Probability of return: 100 percent.
Experience: Second year, both with Sixers.
Key stats: Averaged 9.4 points and 5.8 rebounds; made 20 starts.
Contract: Team options of $5.3 million next season and $6.7 million the season after. Qualifying offer of $8.7 in 2014-15.
Breakdown: The enigmatic Turner had one of the most up-and-down seasons of any player on the roster. Not being given the starting spot out of training camp, during which time Turner shined, no doubt played major head games with the second-year pro. He was given the starting job midway through the season, had it taken away again, then got it back in the second game of the playoffs. He proved to be the tough, rebounding player the team needed and should be a staple in the starting lineup next season. He and Collins both acknowledged that his midrange game needs to improve. If that happens, his offensive numbers could skyrocket.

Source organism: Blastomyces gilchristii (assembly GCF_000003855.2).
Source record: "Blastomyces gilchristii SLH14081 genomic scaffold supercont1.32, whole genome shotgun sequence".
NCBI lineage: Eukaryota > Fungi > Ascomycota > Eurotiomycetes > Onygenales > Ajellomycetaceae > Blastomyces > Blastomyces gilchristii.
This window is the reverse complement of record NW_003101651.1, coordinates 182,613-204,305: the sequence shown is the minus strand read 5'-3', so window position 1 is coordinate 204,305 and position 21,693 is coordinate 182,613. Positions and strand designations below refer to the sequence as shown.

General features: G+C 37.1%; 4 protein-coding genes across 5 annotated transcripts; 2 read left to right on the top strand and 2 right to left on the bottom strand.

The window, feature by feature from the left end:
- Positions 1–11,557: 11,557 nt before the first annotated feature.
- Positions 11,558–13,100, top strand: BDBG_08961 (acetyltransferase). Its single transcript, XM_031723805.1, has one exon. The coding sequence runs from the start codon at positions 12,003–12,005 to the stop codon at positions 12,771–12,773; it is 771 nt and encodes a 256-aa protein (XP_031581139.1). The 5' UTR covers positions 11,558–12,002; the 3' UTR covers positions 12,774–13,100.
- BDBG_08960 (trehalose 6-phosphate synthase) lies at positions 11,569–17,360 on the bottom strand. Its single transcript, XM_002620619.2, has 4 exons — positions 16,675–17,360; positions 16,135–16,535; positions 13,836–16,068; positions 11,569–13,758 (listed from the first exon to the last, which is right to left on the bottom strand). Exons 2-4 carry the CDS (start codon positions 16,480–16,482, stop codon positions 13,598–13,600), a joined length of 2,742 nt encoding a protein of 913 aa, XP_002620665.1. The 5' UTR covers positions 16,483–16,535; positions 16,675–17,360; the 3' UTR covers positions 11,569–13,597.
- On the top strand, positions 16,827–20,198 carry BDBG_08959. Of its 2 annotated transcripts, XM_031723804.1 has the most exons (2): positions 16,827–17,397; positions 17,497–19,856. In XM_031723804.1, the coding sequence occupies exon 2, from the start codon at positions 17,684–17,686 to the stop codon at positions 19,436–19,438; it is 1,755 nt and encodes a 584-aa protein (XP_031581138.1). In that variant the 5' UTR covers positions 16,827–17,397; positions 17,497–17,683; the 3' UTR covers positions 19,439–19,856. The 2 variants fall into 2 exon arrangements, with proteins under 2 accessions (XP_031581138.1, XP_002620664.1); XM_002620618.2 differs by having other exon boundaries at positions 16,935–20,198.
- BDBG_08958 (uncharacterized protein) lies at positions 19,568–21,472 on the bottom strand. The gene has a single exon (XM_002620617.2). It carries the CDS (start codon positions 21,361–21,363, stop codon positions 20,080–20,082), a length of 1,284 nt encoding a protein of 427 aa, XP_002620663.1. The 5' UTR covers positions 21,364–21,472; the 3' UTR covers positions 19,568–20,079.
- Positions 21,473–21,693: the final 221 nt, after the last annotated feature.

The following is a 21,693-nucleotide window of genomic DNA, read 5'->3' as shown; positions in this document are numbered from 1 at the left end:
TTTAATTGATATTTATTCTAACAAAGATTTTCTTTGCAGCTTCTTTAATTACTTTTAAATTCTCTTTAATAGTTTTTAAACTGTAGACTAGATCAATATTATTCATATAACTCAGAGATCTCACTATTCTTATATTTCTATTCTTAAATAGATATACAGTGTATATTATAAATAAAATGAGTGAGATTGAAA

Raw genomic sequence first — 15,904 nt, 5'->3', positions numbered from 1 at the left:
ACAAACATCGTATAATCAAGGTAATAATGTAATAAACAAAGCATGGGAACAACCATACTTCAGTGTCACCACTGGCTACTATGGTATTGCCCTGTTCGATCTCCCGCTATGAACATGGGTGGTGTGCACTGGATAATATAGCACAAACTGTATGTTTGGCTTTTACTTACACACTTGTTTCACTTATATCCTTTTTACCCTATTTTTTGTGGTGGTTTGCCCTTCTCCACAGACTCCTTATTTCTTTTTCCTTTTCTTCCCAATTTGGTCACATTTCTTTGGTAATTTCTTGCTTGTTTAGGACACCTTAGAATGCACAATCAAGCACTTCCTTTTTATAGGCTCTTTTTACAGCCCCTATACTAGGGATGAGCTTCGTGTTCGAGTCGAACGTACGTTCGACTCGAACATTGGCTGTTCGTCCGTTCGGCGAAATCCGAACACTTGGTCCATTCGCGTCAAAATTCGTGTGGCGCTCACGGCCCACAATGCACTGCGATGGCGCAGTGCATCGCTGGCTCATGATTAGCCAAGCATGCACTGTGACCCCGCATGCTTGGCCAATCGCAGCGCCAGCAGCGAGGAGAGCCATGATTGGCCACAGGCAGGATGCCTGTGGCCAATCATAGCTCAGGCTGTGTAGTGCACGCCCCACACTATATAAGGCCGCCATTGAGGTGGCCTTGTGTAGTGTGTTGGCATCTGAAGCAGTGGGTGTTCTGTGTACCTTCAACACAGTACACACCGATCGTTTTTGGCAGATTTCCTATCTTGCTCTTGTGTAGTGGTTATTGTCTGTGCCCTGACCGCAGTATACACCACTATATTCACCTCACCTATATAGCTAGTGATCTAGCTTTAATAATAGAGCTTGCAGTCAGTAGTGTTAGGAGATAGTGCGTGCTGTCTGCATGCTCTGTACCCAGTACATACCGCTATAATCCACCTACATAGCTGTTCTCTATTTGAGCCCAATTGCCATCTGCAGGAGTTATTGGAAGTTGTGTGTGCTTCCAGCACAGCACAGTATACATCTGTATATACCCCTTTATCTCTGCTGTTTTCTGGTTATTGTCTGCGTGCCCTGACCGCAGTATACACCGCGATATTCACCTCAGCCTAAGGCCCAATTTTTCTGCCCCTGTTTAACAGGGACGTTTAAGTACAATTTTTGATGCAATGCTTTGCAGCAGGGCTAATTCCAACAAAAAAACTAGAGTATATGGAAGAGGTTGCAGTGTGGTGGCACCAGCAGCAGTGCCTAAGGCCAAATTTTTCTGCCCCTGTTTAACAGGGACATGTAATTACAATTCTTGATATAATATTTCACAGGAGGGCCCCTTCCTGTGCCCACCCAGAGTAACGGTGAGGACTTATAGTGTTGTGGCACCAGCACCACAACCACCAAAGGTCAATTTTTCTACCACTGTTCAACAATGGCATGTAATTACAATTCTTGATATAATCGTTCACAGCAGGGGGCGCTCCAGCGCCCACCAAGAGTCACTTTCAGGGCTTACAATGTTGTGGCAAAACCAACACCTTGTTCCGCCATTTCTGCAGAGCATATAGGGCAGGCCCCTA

Probability of return: 98 percent.
Experience: 13th year, fourth with Sixers.
Key stats: Averaged 11 points and 7.2 rebounds in a career-low 28.9 minutes per game.
Contract: Will make $18.2 million next season.
Breakdown: The undersized forward/center showed his true toughness by playing through a painful neck/shoulder injury through much of the playoffs. He will turn 34 during next season and his legs are obviously starting to betray him. He has a big fan in Collins, both for his soldier mentality and their Duke ties. Talk of amnestying Brand's contract has been common. If the team does that, it frees up $18 from the salary cap. But you have to wonder: 1. Will new owners just write a check for that amount to get nothing out of a player? 2. Is waiting another year for him to come off the book a smarter business decision?
Probability of return: 60 percent.
Experience: Fifth year, all with Sixers.
Key stats: Averaged 12.8 points, 5.2 rebounds.
Contract: Signed a 5-year contract before last season.
Breakdown: He really is a man without a position. Collins plays him at the power forward spot and plans to keep doing it. That is a tough defensive assignment for Young every night, as he finished the season weighing just 215 pounds. If he can get back to being the deadly midrange shooter he was during his second season, he is a force. If not, he'll struggle. Collins wants two things from Young this offseason - improve his shot and put on weight.